Noel v. State, No. 4D10-1765: Florida’s 4th DCA En Banc Opinion Holds That Trial Judge May Consider Defendant’s Ability To Pay Restitution During Initial Sentencing Proceedings
In an opinion that’s created a lot of discussion among criminal defense and criminal appeals attorneys alike, Florida’s 4th DCA has held, in an en banc opinion, that the trial judge may consider a defendant’s ability to pay restitution when fashioning a sentence. See Noel v. State, 4D10-1765.
Noel was convicted after a jury trial of conspiracy to racketeer and first degree grand theft, arising from a scheme to steal advance fees from victims who sought to obtain funding for their business projects. Noel, slip. op., pg. 1. At the sentencing hearing, the court judge asked Noel if he was in a position to make any up front restitution. Noel stated that he was, and that he could pay between $20,000 to $40,000, “plus other things.” Slip. op., pg. 2. The State requested a sentence of 15 years, while the defense requested a sentence at the low end of the guidelines, 3.8 years. The court sentenced Noel to 10 years in prison followed by 10 years of probation, with the provision that if Noel made restitution of $20,000 within 60 days, his prison sentence would be mitigated to 8 years. As a condition of probation, the court ordered Noel to pay $650,000 in restitution to the victims, with 15% of his net pay going towards restitution. Slip op., pg.2.
In the forcefully written opinion, the majority goes to great lengths to distinguish DeLuise v. State, 72 So. 3d 248 (Fla. 4th DCA 2011), where the 4th DCA held–only two years ago–that it is fundamental error for the court to offer to mitigate a lawful sentence in exchange for the defendant paying some restitution for the victims of a crime within 60 days of the sentence. The court also emphasizes the State’s interest in securing restitution, and declares that the trial judge should always have the ability to impose a sentence which is more lenient than the statutory maximum” for whatever reason.” Noel, slip. op., pgs. 2-11.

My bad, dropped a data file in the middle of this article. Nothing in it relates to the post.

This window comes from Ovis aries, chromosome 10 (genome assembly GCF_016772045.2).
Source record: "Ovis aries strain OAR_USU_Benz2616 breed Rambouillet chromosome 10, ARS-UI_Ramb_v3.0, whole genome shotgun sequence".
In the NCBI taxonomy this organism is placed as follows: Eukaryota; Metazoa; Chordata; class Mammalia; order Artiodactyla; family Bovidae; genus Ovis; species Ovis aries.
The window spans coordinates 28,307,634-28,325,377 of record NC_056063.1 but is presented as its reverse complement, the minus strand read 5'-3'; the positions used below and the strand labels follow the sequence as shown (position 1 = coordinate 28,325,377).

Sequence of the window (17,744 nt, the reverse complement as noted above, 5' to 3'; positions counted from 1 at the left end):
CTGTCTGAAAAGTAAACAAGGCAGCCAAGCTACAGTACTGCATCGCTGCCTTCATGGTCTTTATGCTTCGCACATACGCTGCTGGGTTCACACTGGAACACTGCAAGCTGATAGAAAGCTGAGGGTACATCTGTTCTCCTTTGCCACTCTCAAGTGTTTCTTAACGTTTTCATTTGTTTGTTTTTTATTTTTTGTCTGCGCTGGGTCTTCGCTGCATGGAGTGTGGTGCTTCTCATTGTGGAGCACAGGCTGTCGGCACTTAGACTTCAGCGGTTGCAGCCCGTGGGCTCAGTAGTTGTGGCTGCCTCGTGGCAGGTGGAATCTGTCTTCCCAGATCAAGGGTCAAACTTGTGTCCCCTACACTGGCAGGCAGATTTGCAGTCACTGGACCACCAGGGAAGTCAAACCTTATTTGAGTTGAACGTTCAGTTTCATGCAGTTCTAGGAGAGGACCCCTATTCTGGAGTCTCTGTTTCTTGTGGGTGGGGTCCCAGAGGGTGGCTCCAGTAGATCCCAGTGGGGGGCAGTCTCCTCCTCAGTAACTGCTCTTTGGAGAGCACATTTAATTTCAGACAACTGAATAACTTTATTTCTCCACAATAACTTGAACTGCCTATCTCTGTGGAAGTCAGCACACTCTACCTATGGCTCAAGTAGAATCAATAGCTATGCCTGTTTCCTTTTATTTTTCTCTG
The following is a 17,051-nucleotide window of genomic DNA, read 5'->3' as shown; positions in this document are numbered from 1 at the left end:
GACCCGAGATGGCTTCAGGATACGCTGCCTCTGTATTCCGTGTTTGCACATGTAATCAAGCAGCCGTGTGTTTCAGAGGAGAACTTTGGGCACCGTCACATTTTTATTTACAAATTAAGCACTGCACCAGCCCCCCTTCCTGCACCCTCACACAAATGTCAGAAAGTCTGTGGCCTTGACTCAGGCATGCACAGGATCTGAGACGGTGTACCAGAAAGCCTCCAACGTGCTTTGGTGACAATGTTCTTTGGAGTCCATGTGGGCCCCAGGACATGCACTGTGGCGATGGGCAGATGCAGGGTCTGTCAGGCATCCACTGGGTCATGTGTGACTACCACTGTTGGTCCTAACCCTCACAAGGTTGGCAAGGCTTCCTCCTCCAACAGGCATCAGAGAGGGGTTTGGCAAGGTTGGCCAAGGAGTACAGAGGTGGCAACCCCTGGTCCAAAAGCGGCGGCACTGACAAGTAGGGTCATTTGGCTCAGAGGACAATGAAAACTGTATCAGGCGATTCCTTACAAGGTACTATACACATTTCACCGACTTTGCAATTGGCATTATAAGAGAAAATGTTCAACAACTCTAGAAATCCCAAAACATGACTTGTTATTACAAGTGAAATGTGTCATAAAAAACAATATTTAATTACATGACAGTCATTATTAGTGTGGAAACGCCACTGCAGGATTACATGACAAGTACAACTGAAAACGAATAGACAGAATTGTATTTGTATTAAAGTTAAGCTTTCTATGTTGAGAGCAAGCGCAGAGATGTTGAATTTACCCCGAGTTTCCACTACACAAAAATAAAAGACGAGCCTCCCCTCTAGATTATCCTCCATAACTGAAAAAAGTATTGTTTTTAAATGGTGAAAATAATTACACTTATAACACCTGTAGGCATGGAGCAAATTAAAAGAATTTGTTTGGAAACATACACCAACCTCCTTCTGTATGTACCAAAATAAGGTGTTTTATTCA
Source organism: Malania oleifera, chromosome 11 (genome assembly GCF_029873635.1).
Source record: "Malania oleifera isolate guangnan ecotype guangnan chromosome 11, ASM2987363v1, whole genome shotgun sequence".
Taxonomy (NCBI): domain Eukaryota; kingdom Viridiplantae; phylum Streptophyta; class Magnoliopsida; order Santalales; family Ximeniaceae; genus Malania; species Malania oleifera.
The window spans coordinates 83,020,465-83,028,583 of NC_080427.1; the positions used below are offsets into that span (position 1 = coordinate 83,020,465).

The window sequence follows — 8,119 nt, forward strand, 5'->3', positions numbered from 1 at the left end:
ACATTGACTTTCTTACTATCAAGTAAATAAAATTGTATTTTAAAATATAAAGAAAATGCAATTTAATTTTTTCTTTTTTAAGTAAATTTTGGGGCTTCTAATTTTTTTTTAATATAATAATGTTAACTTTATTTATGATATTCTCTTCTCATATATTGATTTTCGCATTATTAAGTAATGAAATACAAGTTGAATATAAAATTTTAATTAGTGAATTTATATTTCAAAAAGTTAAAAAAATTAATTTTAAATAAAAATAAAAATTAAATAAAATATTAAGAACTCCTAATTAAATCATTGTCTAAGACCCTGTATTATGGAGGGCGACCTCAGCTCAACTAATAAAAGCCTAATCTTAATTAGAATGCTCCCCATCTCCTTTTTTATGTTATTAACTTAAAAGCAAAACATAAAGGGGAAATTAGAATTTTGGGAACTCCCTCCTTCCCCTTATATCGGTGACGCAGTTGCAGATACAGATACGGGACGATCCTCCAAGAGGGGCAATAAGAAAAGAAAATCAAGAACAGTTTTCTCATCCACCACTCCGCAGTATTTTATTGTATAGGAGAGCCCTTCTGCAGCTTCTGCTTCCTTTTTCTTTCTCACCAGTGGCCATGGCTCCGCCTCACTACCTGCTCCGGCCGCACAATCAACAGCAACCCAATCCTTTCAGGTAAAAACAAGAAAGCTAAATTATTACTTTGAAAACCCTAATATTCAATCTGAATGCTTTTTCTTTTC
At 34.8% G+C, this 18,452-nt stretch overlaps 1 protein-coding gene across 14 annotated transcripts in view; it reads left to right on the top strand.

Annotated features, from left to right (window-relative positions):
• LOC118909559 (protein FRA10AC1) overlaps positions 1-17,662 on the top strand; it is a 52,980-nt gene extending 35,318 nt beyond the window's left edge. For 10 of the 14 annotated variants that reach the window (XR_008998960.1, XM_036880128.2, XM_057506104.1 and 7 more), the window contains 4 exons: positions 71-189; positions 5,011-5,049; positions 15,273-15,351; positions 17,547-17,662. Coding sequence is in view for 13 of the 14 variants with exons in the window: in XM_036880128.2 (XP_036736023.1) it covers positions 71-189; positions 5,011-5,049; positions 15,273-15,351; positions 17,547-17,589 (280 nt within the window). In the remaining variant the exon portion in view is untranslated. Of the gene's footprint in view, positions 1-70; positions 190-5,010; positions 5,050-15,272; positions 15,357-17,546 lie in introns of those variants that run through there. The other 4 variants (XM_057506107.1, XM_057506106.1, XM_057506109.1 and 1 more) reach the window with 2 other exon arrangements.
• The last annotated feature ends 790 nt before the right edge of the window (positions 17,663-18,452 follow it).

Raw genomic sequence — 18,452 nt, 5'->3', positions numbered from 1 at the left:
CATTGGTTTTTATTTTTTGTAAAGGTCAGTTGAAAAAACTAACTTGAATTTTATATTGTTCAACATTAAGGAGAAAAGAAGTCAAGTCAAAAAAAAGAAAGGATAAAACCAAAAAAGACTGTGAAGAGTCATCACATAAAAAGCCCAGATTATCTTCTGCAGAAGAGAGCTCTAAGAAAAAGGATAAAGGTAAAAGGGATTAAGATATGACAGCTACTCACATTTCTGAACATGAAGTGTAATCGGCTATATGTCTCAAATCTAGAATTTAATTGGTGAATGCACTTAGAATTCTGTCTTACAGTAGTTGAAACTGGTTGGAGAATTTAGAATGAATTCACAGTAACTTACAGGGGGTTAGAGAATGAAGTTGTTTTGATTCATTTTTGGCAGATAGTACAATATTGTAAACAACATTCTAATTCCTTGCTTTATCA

While many agree that the judge should have the ability to impose a sentence less than the statutory maximum, the dissenters correctly note that the trial judge cannot simply do so “for whatever reason.” Rather, the court can only consider a defendant’s ability to pay restitution within the parameters of the United States Constitution. And, as noted by the dissenters, the net result of the majority opinion is that a defendant who is unable to pay restitution up front may be sentenced to a longer term of incarceration than a defendant who is able to pay restitution.
This is by no means settled. A review of the 4th DCA docket shows that the Public Defender has filed a motion for rehearing, to which the State of Florida has responded. We’ll have to wait and see what happens next.